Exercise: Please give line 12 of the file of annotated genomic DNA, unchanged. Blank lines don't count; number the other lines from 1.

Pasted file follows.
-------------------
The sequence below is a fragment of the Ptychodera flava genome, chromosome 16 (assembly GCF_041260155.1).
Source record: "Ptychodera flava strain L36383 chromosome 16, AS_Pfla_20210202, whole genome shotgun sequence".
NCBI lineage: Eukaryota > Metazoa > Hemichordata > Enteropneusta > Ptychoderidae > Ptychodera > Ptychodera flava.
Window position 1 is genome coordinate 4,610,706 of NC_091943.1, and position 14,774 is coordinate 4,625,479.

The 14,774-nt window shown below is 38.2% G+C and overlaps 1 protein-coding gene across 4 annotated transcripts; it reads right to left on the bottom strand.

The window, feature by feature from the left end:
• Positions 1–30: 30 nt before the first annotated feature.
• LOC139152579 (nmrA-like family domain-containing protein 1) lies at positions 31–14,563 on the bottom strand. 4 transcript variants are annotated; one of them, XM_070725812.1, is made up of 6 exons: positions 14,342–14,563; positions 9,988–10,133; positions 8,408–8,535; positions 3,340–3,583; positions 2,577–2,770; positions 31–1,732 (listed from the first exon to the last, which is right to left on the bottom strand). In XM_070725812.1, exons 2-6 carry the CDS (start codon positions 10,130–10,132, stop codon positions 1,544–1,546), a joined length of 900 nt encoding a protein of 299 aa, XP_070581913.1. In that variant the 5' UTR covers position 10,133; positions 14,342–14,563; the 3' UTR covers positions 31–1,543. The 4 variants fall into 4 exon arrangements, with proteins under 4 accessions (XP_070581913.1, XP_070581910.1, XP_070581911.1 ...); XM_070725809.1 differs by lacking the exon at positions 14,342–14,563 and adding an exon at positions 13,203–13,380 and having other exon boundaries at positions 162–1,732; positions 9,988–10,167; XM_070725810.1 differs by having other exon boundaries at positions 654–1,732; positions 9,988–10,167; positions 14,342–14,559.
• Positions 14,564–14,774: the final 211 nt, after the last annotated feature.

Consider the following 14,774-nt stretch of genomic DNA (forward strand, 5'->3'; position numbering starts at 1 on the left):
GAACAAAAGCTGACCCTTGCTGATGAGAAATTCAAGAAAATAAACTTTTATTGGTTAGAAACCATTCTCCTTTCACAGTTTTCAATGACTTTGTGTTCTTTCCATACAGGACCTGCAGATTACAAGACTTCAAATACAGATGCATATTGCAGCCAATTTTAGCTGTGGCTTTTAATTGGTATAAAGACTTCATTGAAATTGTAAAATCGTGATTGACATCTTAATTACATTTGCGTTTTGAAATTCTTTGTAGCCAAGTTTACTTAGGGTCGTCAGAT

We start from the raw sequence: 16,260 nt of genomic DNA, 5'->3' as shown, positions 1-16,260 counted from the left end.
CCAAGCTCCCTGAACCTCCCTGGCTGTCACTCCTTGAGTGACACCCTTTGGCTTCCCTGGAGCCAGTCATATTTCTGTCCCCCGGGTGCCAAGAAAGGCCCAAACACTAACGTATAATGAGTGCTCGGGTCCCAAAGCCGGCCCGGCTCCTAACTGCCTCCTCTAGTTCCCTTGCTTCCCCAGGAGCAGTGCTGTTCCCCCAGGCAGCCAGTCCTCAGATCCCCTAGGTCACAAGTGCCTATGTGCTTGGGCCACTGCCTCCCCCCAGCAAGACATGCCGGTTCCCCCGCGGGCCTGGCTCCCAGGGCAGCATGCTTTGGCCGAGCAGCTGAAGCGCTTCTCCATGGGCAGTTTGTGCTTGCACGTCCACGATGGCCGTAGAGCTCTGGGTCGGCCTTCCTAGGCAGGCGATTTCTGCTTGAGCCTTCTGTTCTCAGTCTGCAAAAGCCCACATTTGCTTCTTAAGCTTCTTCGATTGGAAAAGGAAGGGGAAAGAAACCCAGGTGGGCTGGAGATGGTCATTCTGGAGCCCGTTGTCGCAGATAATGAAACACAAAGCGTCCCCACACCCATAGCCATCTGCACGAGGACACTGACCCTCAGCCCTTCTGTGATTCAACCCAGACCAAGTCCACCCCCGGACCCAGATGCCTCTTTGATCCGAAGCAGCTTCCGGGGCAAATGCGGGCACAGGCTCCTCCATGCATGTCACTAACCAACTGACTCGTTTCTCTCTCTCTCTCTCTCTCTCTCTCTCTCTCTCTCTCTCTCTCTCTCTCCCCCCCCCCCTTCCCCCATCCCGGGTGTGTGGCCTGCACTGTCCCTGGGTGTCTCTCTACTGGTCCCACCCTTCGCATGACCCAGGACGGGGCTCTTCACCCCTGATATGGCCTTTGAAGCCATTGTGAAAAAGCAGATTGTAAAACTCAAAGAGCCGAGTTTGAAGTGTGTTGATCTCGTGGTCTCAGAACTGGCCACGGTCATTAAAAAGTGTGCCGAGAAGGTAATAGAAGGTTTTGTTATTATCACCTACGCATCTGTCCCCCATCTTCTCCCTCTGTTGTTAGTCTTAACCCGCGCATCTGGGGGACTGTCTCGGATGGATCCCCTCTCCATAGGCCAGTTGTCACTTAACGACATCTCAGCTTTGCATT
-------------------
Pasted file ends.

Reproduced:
We start from the raw sequence: 16,260 nt of genomic DNA, 5'->3' as shown, positions 1-16,260 counted from the left end.